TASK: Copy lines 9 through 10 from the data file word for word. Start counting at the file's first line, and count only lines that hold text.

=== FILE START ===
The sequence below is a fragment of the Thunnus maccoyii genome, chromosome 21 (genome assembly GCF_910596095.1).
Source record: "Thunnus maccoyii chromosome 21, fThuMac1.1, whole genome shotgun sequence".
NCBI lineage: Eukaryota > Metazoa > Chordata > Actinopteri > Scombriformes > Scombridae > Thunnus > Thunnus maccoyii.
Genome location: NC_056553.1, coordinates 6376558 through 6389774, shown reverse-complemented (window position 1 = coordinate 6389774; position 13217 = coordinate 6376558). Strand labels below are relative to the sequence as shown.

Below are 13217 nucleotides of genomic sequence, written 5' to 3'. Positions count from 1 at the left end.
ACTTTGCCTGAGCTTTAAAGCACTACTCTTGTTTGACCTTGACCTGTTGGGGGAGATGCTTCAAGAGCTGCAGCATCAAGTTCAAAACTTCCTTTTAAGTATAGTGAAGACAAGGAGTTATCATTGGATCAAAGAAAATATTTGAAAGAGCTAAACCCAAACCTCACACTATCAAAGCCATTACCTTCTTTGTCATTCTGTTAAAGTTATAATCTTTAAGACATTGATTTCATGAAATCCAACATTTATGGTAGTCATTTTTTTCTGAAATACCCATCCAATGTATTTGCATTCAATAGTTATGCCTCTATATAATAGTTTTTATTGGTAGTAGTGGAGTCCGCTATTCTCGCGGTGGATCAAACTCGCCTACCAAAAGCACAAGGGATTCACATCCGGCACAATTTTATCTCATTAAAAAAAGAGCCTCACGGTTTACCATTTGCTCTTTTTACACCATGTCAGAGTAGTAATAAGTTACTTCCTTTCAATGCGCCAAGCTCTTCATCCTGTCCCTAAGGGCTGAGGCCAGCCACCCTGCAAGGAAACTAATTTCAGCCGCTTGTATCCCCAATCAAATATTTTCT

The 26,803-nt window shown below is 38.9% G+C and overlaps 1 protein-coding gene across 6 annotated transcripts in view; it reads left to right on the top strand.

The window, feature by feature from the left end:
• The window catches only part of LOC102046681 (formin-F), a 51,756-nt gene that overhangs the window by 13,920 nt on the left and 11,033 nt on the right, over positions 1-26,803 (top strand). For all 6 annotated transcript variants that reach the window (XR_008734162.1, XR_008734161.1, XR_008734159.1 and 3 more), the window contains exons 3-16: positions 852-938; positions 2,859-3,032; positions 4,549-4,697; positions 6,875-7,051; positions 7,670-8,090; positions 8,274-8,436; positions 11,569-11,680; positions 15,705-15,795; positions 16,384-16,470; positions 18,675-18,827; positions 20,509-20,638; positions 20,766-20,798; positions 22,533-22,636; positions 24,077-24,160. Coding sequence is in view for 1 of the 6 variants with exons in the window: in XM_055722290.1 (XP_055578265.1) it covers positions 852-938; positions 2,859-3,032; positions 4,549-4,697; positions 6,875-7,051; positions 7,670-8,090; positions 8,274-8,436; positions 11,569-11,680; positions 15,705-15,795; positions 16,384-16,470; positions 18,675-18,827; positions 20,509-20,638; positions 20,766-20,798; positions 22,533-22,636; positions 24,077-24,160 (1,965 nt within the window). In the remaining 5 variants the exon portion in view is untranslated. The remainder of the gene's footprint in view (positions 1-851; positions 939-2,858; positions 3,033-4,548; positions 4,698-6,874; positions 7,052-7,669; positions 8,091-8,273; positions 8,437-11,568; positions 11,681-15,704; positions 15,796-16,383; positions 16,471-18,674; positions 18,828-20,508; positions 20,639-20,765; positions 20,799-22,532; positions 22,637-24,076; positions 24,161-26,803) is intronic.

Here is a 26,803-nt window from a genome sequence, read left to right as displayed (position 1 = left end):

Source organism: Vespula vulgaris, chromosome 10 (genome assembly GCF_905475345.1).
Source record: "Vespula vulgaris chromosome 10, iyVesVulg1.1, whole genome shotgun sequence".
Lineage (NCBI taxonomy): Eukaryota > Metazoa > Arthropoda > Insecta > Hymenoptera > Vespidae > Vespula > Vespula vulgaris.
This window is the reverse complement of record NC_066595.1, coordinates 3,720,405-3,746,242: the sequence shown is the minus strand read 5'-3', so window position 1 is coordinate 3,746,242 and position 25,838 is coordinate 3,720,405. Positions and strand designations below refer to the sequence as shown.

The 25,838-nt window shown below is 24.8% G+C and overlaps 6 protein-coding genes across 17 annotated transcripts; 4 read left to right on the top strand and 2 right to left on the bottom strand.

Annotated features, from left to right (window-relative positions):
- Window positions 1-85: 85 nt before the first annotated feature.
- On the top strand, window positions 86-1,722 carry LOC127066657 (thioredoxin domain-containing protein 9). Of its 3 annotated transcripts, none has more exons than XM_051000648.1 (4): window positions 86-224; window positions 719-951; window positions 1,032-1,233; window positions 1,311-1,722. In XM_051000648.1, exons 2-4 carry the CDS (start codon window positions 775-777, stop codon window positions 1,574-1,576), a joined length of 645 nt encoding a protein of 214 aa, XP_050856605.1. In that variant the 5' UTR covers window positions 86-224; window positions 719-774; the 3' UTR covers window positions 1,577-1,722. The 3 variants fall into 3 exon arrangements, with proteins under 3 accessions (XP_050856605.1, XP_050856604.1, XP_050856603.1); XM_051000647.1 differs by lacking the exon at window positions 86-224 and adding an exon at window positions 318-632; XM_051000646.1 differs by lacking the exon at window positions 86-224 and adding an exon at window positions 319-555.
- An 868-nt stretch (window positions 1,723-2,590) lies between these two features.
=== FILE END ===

• The window catches only part of LOC102046681 (formin-F), a 51,756-nt gene that overhangs the window by 13,920 nt on the left and 11,033 nt on the right, over positions 1-26,803 (top strand). For all 6 annotated transcript variants that reach the window (XR_008734162.1, XR_008734161.1, XR_008734159.1 and 3 more), the window contains exons 3-16: positions 852-938; positions 2,859-3,032; positions 4,549-4,697; positions 6,875-7,051; positions 7,670-8,090; positions 8,274-8,436; positions 11,569-11,680; positions 15,705-15,795; positions 16,384-16,470; positions 18,675-18,827; positions 20,509-20,638; positions 20,766-20,798; positions 22,533-22,636; positions 24,077-24,160. Coding sequence is in view for 1 of the 6 variants with exons in the window: in XM_055722290.1 (XP_055578265.1) it covers positions 852-938; positions 2,859-3,032; positions 4,549-4,697; positions 6,875-7,051; positions 7,670-8,090; positions 8,274-8,436; positions 11,569-11,680; positions 15,705-15,795; positions 16,384-16,470; positions 18,675-18,827; positions 20,509-20,638; positions 20,766-20,798; positions 22,533-22,636; positions 24,077-24,160 (1,965 nt within the window). In the remaining 5 variants the exon portion in view is untranslated. The remainder of the gene's footprint in view (positions 1-851; positions 939-2,858; positions 3,033-4,548; positions 4,698-6,874; positions 7,052-7,669; positions 8,091-8,273; positions 8,437-11,568; positions 11,681-15,704; positions 15,796-16,383; positions 16,471-18,674; positions 18,828-20,508; positions 20,639-20,765; positions 20,799-22,532; positions 22,637-24,076; positions 24,161-26,803) is intronic.

Here is a 26,803-nt window from a genome sequence, read left to right as displayed (position 1 = left end):